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It Took Until June, But The Great Lakes Are Finally Ice Free

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While the official beginning of summer is less than two weeks away, people in the Great Lakes region are just glad they're not still fending off winter.

It was a seriously cold and icy winter on the Great Lakes, but as of the past week they're finally ice free (at least statistically -- see the update below). A Thursday map from the National Oceanic and Atmospheric Administration's (NOAA) Great Lakes Environmental Research Laboratory shows 0 percent ice cover.

The U.S. Coast Guard helped rid the lakes of ice this season, breaking ice for 2,000 hours, they said in a tweet. On one March trip in the Duluth, the coast guard's ice cutter Alder took 21 hours to go 3 miles, sometimes breaking up ice more than 2 feet thick, according to KARE 11.

It was just a couple weeks ago that sunbathers enjoyed their Memorial Day weekend on Lake Superior as ice floated past.

Great Lakes ice cover reached historic levels this winter. In March, 92 percent of the lakes' surface was covered in ice, the most since 1979. On its own, Lake Michigan reached 93 percent ice cover this season, the highest since recording began.

The extensive and long-lasting ice cover has created challenges for industries that rely on shipping. The large number of waterfowl deaths in the Great Lakes region this past winter has also been blamed on ice cover, a factor that limited their access to open water and food.

But the extensive ice cover may have a positive impact on the lakes, which have seen historic and worryingly low water levels in recent years, causing issues like fish habitat loss and problems for boaters, according to the Escanaba Daily Press. The increased water levels are also a boon for the tourism and fishing industries, according to the Gaylord Herald Times.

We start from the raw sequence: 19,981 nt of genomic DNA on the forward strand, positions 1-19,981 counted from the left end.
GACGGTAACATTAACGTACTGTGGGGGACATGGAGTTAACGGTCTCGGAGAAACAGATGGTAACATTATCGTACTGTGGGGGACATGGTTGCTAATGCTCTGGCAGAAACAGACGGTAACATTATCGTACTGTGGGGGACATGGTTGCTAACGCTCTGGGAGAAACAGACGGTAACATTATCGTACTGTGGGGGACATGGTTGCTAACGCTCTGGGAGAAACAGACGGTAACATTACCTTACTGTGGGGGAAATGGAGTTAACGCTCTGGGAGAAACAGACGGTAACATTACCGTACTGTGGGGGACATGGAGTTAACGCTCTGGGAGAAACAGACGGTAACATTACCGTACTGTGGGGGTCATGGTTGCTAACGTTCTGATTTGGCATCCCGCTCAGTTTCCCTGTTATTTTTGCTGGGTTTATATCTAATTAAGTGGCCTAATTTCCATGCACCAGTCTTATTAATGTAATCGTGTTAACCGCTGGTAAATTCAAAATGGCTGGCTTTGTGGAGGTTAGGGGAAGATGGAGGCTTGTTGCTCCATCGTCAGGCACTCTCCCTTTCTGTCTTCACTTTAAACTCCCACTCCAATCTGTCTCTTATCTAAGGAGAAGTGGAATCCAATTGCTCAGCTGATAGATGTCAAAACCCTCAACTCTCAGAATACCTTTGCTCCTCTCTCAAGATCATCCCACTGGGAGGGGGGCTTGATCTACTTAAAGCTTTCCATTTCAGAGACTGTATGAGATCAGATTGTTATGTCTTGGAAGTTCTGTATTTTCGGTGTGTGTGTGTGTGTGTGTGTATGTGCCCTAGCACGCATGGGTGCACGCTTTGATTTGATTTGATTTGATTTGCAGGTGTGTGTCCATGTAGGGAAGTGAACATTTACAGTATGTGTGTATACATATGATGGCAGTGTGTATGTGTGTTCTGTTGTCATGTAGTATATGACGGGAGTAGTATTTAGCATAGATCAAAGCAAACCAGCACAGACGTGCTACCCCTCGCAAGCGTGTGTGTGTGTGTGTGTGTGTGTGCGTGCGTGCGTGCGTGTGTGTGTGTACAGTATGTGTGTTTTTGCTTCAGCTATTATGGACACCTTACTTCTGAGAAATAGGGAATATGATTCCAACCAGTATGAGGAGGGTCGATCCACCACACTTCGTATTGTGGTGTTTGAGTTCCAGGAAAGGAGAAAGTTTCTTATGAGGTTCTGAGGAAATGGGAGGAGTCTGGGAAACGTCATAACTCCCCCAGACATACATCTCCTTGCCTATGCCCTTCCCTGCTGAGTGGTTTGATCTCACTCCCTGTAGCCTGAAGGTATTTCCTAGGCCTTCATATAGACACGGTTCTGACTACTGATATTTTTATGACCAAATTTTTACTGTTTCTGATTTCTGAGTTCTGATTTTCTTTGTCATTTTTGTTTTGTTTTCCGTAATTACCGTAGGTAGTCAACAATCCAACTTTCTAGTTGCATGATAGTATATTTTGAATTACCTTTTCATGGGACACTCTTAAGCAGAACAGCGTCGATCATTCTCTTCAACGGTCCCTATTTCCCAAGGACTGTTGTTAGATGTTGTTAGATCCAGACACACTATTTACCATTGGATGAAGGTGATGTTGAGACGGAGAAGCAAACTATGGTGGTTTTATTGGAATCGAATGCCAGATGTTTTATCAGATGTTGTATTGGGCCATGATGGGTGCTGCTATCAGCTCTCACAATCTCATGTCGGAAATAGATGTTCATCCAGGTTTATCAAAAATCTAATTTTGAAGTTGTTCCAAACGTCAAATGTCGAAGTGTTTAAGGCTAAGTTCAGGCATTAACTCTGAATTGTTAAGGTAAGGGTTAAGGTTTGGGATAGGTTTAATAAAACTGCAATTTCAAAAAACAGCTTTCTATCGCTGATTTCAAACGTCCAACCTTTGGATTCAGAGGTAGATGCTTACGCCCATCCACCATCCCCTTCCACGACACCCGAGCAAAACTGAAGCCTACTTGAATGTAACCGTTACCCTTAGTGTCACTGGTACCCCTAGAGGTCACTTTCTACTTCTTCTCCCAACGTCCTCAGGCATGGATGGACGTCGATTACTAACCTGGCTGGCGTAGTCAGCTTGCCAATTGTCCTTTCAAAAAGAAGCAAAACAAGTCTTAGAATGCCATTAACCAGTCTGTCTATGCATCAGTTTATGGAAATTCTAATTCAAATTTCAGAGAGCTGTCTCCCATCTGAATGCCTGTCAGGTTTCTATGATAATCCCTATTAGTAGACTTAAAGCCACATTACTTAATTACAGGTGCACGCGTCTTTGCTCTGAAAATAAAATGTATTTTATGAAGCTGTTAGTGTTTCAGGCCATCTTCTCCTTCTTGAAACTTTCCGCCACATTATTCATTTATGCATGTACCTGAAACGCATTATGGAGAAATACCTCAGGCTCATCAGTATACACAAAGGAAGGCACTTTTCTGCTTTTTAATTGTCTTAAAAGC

As of this week, water levels for all the great lakes are up several inches compared to last year, a U.S. Army Corps of Engineers report said. Lake Superior, Erie and Ontario were actually above their all-time averages in May.

Unfortunately for swimmers, lake temperatures are expected to be colder than usual. And what does that mean?

“It’s going to be the summer of fog,” said Peter Blanken, a researcher from the University of Colorado studying Lake Superior water temperatures.

UPDATE: June 12 -- Though NOAA data shows the Great Lakes have zero ice coverage overall, ice was spotted on Lake Superior this past weekend, as shown by satellite imagery and photographs of ice enthusiastically described as "icebergs."

"Unfortunately, there hasn't been any icebergs in the Great Lakes ... since the last Ice Age," quipped Christopher Szorc, a senior ice analyst with the U.S. National/Naval Ice Center (NIC). Szorc said he finished looking at Great Lakes ice cover for the season last week.

From photos, he estimated one of the ice chunks may have been around 10 feet thick and 20 feet wide. Spotted near the Apostle Islands, the ice was too small to be factored into their ice charts, and Great Lakes ice cover remains statistically zero, Szorc said.

A NOAA map shows a small area of ice in Lake Superior at .1 percent concentration as of the weekend, but a total statistical ice cover for the lakes of zero.

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